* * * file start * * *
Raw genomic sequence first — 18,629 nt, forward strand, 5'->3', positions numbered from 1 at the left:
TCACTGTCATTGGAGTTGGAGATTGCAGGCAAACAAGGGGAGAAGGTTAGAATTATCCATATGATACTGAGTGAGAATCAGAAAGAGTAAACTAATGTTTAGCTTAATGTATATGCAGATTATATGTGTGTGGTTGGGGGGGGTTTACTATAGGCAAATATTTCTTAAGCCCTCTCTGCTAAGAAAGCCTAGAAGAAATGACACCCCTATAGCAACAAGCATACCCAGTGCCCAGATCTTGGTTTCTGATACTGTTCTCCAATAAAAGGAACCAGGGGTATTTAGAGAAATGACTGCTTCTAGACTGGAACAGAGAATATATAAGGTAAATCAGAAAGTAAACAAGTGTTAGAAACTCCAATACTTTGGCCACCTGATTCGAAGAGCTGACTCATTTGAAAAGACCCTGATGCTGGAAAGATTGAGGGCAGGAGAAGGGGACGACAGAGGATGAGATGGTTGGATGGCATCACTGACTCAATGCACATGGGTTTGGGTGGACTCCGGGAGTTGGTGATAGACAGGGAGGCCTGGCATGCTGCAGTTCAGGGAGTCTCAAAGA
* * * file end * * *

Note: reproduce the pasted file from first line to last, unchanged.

Raw genomic sequence first — 18,629 nt, forward strand, 5'->3', positions numbered from 1 at the left:
TCACTGTCATTGGAGTTGGAGATTGCAGGCAAACAAGGGGAGAAGGTTAGAATTATCCATATGATACTGAGTGAGAATCAGAAAGAGTAAACTAATGTTTAGCTTAATGTATATGCAGATTATATGTGTGTGGTTGGGGGGGGTTTACTATAGGCAAATATTTCTTAAGCCCTCTCTGCTAAGAAAGCCTAGAAGAAATGACACCCCTATAGCAACAAGCATACCCAGTGCCCAGATCTTGGTTTCTGATACTGTTCTCCAATAAAAGGAACCAGGGGTATTTAGAGAAATGACTGCTTCTAGACTGGAACAGAGAATATATAAGGTAAATCAGAAAGTAAACAAGTGTTAGAAACTCCAATACTTTGGCCACCTGATTCGAAGAGCTGACTCATTTGAAAAGACCCTGATGCTGGAAAGATTGAGGGCAGGAGAAGGGGACGACAGAGGATGAGATGGTTGGATGGCATCACTGACTCAATGCACATGGGTTTGGGTGGACTCCGGGAGTTGGTGATAGACAGGGAGGCCTGGCATGCTGCAGTTCAGGGAGTCTCAAAGA